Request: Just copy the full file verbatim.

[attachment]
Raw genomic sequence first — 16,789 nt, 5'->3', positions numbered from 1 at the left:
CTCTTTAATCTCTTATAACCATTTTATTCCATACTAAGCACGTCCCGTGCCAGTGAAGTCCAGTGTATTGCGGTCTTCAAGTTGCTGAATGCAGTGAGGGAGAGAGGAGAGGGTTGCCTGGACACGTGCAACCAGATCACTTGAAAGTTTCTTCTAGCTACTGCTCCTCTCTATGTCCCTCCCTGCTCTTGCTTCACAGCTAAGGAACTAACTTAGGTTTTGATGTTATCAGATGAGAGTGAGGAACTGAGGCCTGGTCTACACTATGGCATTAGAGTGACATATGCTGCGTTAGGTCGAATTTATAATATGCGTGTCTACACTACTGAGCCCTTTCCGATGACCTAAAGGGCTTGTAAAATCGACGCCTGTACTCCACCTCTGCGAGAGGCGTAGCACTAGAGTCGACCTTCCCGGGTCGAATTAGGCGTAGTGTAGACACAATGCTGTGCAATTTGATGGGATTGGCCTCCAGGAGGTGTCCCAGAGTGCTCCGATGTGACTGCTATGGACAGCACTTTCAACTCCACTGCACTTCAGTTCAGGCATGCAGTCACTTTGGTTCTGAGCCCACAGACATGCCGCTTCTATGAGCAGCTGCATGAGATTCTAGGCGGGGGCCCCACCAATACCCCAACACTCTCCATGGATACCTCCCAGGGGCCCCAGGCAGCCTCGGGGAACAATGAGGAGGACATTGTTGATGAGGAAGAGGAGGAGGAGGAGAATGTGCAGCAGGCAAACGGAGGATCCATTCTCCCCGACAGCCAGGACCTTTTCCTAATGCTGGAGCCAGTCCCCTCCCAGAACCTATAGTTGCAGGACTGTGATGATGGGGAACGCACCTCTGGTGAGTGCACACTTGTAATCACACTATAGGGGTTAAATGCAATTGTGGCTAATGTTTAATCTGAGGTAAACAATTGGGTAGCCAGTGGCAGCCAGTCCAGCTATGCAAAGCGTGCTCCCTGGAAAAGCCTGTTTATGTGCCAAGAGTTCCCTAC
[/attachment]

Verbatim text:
Raw genomic sequence first — 16,789 nt, 5'->3', positions numbered from 1 at the left:
CTCTTTAATCTCTTATAACCATTTTATTCCATACTAAGCACGTCCCGTGCCAGTGAAGTCCAGTGTATTGCGGTCTTCAAGTTGCTGAATGCAGTGAGGGAGAGAGGAGAGGGTTGCCTGGACACGTGCAACCAGATCACTTGAAAGTTTCTTCTAGCTACTGCTCCTCTCTATGTCCCTCCCTGCTCTTGCTTCACAGCTAAGGAACTAACTTAGGTTTTGATGTTATCAGATGAGAGTGAGGAACTGAGGCCTGGTCTACACTATGGCATTAGAGTGACATATGCTGCGTTAGGTCGAATTTATAATATGCGTGTCTACACTACTGAGCCCTTTCCGATGACCTAAAGGGCTTGTAAAATCGACGCCTGTACTCCACCTCTGCGAGAGGCGTAGCACTAGAGTCGACCTTCCCGGGTCGAATTAGGCGTAGTGTAGACACAATGCTGTGCAATTTGATGGGATTGGCCTCCAGGAGGTGTCCCAGAGTGCTCCGATGTGACTGCTATGGACAGCACTTTCAACTCCACTGCACTTCAGTTCAGGCATGCAGTCACTTTGGTTCTGAGCCCACAGACATGCCGCTTCTATGAGCAGCTGCATGAGATTCTAGGCGGGGGCCCCACCAATACCCCAACACTCTCCATGGATACCTCCCAGGGGCCCCAGGCAGCCTCGGGGAACAATGAGGAGGACATTGTTGATGAGGAAGAGGAGGAGGAGGAGAATGTGCAGCAGGCAAACGGAGGATCCATTCTCCCCGACAGCCAGGACCTTTTCCTAATGCTGGAGCCAGTCCCCTCCCAGAACCTATAGTTGCAGGACTGTGATGATGGGGAACGCACCTCTGGTGAGTGCACACTTGTAATCACACTATAGGGGTTAAATGCAATTGTGGCTAATGTTTAATCTGAGGTAAACAATTGGGTAGCCAGTGGCAGCCAGTCCAGCTATGCAAAGCGTGCTCCCTGGAAAAGCCTGTTTATGTGCCAAGAGTTCCCTAC